The nation’s capital is as polarized as ever and politicians have done nothing but blame one another for the problems, refusing to compromise. Still, some predict there is a promising future, but it’s going to require all of both parties and some hard truths to be acknowledged by the GOP.

Host Jamila Bey spoke with Tim Young, a GOP analyst and managing editor of, to discuss the GOP’s refusal to participate in the give-and-take required to see political progress in D.C.

Film, Lyrics Bring Back Mississippi Racial Crime Into Public Spotlight

In 1955, a 14-year-old Chicago youth named Emmett Till was visiting family in Mississippi where two men abducted Till and later murdered him, throwing his mutilated body into a river. A jury had found the two men not guilty, but they later admitted to the murder to a journalist.

Fifty-seven years later, Till is back in the news—one for the play-turned-film “Dar He: The Lynching of Emmett Till” and the other for Lil Wayne’s controversial rap lyrics referencing Till’s beating that have now been removed by Epic Records.

Host Jamila Bey spoke with actor Mike Wiley and director Rob Underhill to discuss the play-turned-film “Dar He: The Lynching of Emmett Till” and the Epic Records decision.


Atheist: Catholics Deserve More Than Age as Excuse for Pope’s Resignation

It’s been a week since Pope Benedict XVI announced his retirement and with the shock gone, he has returned to several routine traditions, including a week-long spiritual retreat this week in the Apostolic Palace in the Vatican.

Despite this normal routine for the Pope, his early retirement is anything but normal and many questions, including on the Catholic child sex abuse scandals, remain for Benedict, who will be stepping down on Feb. 28 at 7 p.m. GMT.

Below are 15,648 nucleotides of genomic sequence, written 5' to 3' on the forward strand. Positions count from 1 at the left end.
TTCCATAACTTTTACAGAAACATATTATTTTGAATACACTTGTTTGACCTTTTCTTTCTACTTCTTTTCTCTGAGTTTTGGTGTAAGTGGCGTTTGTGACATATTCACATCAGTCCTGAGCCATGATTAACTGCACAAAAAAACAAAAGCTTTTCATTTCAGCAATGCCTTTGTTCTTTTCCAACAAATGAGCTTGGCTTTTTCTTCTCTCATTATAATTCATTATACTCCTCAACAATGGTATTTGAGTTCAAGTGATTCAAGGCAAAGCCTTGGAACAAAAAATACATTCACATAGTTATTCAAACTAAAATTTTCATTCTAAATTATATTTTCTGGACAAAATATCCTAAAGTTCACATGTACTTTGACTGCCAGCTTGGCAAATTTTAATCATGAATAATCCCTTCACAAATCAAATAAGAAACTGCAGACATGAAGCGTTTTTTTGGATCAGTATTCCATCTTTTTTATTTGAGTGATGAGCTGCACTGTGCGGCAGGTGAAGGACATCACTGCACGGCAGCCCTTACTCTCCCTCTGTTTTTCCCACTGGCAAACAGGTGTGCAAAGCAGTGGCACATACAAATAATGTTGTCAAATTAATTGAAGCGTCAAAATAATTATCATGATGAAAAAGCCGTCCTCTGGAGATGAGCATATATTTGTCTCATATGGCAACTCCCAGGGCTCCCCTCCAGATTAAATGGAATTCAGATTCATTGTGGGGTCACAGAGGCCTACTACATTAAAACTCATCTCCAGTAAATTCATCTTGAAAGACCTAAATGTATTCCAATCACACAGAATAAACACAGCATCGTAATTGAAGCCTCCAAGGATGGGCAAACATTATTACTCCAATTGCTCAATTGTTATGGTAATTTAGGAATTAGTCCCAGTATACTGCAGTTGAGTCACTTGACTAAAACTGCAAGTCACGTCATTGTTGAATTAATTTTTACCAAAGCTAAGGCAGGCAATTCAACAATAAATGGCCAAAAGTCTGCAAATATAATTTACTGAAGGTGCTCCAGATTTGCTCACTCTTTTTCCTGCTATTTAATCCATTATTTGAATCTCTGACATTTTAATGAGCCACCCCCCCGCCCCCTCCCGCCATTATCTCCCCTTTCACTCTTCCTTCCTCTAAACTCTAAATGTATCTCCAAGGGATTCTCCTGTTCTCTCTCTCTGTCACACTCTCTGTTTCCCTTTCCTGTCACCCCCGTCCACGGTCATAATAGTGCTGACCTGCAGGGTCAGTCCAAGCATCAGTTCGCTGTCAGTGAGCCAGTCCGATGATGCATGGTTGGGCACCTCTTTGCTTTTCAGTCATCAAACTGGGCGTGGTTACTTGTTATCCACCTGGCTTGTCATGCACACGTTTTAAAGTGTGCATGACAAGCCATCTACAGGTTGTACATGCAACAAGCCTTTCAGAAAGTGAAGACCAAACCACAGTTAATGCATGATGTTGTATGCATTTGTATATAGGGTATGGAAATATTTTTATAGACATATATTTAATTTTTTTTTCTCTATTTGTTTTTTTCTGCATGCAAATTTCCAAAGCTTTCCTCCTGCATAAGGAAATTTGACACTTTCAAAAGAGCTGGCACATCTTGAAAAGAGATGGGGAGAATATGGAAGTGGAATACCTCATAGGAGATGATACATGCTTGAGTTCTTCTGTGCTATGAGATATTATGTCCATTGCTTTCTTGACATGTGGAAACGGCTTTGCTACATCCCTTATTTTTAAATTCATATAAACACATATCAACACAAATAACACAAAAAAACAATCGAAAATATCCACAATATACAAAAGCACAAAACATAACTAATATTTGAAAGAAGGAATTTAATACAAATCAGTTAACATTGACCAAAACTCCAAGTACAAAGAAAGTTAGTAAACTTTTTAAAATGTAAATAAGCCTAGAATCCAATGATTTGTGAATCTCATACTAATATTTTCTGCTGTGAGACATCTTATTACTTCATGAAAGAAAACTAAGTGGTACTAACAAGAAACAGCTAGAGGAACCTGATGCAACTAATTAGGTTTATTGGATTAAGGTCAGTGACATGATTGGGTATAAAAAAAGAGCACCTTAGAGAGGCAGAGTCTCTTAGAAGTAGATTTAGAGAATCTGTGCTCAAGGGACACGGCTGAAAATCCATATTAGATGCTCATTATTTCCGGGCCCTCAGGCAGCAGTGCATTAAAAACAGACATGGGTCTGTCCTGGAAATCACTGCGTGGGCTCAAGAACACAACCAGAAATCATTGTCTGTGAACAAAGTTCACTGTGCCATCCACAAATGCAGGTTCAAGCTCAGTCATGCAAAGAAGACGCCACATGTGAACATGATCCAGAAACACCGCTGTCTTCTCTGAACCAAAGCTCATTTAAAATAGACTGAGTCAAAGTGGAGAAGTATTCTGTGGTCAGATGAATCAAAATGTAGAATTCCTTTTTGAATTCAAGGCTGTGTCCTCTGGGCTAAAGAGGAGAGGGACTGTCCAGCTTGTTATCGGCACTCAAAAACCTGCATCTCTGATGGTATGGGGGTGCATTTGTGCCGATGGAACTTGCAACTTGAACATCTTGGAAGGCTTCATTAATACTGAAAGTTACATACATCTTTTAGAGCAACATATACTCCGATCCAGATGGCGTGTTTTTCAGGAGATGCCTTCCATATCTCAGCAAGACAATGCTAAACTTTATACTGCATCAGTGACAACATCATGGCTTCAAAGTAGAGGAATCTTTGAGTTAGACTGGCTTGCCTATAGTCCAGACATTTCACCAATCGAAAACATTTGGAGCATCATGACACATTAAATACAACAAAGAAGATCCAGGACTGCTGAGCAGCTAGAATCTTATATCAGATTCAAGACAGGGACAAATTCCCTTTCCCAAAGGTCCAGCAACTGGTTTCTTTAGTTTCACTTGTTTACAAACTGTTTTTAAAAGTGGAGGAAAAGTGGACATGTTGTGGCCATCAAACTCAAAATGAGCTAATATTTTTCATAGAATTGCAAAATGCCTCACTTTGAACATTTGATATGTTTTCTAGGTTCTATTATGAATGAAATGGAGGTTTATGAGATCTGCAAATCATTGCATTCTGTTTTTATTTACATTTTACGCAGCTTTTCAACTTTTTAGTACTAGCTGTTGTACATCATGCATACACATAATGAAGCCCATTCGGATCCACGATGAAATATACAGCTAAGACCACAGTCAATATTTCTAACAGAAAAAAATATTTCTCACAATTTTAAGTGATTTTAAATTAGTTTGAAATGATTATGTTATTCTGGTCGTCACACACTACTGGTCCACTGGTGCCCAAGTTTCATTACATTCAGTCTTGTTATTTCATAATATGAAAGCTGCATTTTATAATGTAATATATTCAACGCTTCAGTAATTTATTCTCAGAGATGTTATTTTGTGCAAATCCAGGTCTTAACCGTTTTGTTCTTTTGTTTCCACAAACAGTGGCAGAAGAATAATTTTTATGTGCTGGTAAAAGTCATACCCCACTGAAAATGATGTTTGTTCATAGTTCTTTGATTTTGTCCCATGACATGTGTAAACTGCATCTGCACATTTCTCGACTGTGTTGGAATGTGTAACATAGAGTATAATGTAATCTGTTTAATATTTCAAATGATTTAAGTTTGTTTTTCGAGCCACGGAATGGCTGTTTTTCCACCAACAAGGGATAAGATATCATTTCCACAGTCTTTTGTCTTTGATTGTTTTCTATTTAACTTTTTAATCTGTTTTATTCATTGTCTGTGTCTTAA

To discuss his resignation and more, host Jamila Bey spoke with American Atheist President David Silverman, who says Catholics of the world should demand that the truth come out as to why the pope resigned.


Traditional Storytelling Alive and Well in Pittsburgh

Storytelling has been at the heart of society for thousands of years and especially during Black History Month.

Host Jamila Bey spoke with Temujin Ekunfeo to discuss the “world’s oldest profession.”

New Studies Reveal Increasing Presence, Costs of STIs in US

The Centers for Disease Control and Prevention has released two new studies this week detailing the rates of sexually transmitted infections among men and women in the United States.

According to researchers, there are nearly 20 million new infections annually in the country, showing a dangerously increasing presence in men and women.

One study released detailed the cost of treatment for the various infections and “HIV was the most costly, exceeding more than $12 billion in 2008,” CBS News reported.

Host Jamila Bey spoke with Dr. Caleph Wilson of the Translation Research Unit and the Department of Microbiology at the University of Pennsylvania, to discuss his research in finding a cure for HIV.